Wine Words: DOC or DOCG — Do You Know the Difference?

updated May 2, 2019
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DOC and DOCG are letters that you see on bottles of Italian wine. Do you know what these letters stand for? And what is the difference between the two?

DOCG and DOC are both quality classifications. Under Italian wine law DOCG is the highest designation of quality among Italian wines.

  • DOCG stands for Denominazione di Origine Controllata e Garantita (Denomination of Controlled and Guaranteed Origin, DOCG).
  • DOC stands for Denominazione di Origine Controllata (Denomination of Controlled Origin).

The DOC designation for wines was introduced in the early 1960s. It equates more or less to the French AOC/AC system. The regulations for each DOC wine delimit the production area, wine color, permitted grape varieties and max/min proportions, styles of wine, max/min alcohol levels as well as permitted or mandated viticultural, vinification and maturation techniques There are 330 DOC wines in Italy today.

The DOCG wine designation was created in 1980 to differentiate the top Italian wines, as there was a general feeling that the DOC status was grated too liberally. The regulations for DOCG wines are tighter and more restrictive. For example maximum permitted grape yields are lower. Also each wine must pass an in-depth technical analysis and tasting to receive the official DOCG seal of approval from the Ministry of Agriculture.

DOCG – The First Five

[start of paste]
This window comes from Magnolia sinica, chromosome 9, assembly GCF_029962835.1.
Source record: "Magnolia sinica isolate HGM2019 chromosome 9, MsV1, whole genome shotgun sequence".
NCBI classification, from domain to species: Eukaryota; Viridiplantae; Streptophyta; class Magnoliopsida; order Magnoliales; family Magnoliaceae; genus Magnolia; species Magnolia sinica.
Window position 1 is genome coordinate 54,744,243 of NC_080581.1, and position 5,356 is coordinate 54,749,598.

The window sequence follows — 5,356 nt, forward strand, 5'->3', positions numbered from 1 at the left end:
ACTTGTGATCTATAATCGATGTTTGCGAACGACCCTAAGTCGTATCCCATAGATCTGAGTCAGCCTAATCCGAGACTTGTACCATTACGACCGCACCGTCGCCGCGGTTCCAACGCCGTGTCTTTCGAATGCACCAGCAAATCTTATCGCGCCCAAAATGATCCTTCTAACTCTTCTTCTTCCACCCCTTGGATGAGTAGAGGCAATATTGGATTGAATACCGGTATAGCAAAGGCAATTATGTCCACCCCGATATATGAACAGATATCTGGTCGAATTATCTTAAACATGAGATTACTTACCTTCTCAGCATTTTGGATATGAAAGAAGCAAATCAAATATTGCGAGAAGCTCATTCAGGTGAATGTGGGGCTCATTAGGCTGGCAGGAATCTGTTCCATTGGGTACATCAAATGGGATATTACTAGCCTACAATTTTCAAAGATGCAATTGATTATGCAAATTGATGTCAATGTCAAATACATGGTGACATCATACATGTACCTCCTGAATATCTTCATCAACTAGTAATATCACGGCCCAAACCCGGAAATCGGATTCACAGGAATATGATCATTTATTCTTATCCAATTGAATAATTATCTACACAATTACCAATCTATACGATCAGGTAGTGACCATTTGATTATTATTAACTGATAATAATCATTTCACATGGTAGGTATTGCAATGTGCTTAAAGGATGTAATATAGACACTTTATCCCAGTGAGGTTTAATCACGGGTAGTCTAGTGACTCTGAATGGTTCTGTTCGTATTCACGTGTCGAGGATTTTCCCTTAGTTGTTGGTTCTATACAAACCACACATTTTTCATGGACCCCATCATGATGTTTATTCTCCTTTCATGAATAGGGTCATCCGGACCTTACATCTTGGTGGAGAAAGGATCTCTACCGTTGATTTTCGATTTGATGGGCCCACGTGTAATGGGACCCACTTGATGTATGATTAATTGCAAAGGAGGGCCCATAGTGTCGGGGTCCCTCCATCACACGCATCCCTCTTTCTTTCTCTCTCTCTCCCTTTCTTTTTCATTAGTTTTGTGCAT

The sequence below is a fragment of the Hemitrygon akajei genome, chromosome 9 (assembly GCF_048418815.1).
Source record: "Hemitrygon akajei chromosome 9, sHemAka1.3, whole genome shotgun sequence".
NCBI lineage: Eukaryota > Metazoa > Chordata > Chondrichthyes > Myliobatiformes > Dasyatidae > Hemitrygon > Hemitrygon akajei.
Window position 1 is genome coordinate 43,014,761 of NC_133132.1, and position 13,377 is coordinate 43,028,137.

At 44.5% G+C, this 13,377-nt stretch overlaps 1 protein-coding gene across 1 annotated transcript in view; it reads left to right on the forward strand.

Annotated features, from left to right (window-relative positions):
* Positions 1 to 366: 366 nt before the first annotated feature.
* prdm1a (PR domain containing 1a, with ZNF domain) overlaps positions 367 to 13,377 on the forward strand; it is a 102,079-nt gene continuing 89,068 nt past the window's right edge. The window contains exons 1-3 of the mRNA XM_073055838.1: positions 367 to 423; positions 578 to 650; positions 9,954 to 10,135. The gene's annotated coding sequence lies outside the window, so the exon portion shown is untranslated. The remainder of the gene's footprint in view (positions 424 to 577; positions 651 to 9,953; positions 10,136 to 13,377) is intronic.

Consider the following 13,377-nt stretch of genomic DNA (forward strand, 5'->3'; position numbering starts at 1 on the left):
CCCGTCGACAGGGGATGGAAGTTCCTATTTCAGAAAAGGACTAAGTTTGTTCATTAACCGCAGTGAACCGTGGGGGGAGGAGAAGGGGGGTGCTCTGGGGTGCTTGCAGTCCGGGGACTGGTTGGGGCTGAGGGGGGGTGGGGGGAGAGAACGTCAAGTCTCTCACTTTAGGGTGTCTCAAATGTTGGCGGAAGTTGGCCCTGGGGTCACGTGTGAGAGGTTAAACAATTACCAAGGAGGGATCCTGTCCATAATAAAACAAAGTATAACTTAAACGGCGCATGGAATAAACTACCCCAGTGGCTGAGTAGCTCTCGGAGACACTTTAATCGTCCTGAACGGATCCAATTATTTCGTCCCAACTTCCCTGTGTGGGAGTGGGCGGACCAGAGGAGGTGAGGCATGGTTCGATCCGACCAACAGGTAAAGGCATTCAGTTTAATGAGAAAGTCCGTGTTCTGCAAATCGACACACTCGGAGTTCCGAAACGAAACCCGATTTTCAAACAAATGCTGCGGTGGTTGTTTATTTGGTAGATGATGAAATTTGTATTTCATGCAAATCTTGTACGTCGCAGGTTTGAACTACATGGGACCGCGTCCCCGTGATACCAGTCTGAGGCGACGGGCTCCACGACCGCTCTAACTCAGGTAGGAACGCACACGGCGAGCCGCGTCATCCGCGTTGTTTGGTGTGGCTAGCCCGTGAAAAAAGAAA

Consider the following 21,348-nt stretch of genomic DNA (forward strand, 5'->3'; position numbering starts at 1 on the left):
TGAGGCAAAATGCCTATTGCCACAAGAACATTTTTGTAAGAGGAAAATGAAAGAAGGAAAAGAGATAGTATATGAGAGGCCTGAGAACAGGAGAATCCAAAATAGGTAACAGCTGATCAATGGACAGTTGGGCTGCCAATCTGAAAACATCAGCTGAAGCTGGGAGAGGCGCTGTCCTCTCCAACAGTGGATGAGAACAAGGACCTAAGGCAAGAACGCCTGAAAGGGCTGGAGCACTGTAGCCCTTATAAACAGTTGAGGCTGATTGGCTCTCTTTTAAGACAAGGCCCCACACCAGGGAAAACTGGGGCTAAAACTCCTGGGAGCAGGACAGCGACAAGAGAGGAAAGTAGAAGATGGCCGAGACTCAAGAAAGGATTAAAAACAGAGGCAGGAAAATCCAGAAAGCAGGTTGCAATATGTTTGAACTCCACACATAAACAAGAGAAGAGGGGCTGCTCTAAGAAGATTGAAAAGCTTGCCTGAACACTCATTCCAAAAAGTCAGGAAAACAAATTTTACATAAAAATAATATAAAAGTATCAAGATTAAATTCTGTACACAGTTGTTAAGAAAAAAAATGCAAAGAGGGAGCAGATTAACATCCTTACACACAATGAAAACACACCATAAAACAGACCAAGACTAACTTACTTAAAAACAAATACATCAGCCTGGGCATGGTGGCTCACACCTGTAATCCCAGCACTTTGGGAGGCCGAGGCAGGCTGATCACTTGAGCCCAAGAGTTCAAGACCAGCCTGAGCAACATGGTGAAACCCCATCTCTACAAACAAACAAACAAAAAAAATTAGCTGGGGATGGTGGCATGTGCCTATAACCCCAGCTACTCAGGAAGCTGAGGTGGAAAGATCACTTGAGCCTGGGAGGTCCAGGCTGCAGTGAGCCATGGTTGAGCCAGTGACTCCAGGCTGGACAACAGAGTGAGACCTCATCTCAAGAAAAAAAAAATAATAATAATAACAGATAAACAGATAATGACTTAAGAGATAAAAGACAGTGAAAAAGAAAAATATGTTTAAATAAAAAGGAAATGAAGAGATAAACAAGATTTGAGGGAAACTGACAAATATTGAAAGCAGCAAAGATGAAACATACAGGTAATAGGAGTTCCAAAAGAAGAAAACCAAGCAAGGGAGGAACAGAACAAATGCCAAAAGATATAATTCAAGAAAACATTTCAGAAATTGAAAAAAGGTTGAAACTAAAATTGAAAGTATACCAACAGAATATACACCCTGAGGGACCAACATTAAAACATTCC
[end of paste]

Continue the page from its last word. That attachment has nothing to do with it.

At the beginning just five wines were acknowledged as being sufficiently superior for DOCG status. These were:

  • Brunello di Montalcino (Tuscany)
  • Vino Nobile di Montepulciano (Tuscany)
  • Chianti (Tuscany)
  • Barolo (Piedmont)
  • Barbaresco (Piedmont)

Today there are 73 wines that have DOCG status in Italy. Quite a significant number and naturally there are some rumblings that some of these were granted too easily or for political reasons.

Are DOC and DOCG always the best indicators of quality?

Unfortunately quality classification systems only tell part of the quality story. They signify that all the boxes have been ticked, and that the rules and regulations have been adhered (though Italy is rife with DOC and DOCG wine scandals – but that is another story for another day).

At the end of the day quality comes down to the individual producer. There are many top quality Italian wines that fall outside the DOC or DOCG system — not because of lower quality, but rather because the producer chooses to make the wine from varieties or proportions of varieties not permitted by the DOC/DOCG rules.

Remember the birth of the Super Tuscans — the celebrated Tignanello, Sassacia, and Ornellaia wines — which had to be labeled as simple ‘table wine’ initially because they did not adhere to the Chianti DOCG regulations. At the time producers choose to make these wine outside the DOCG ‘quality’ classification because felt that the DOCG rules were too restrictive, preventing them from making the best wines possible.

So, while DOC and or DOCG classifications may be helpful in understanding Italian wine quality classification, they are not always the definitive guides to real wine quality.

→ For more general information on wine laws and regulations here’s one of my older posts:

Wine Labeling Laws & Regulations: Do You Care?

(Image: Underlying image by Sadovnikova Olga/Shutterstock)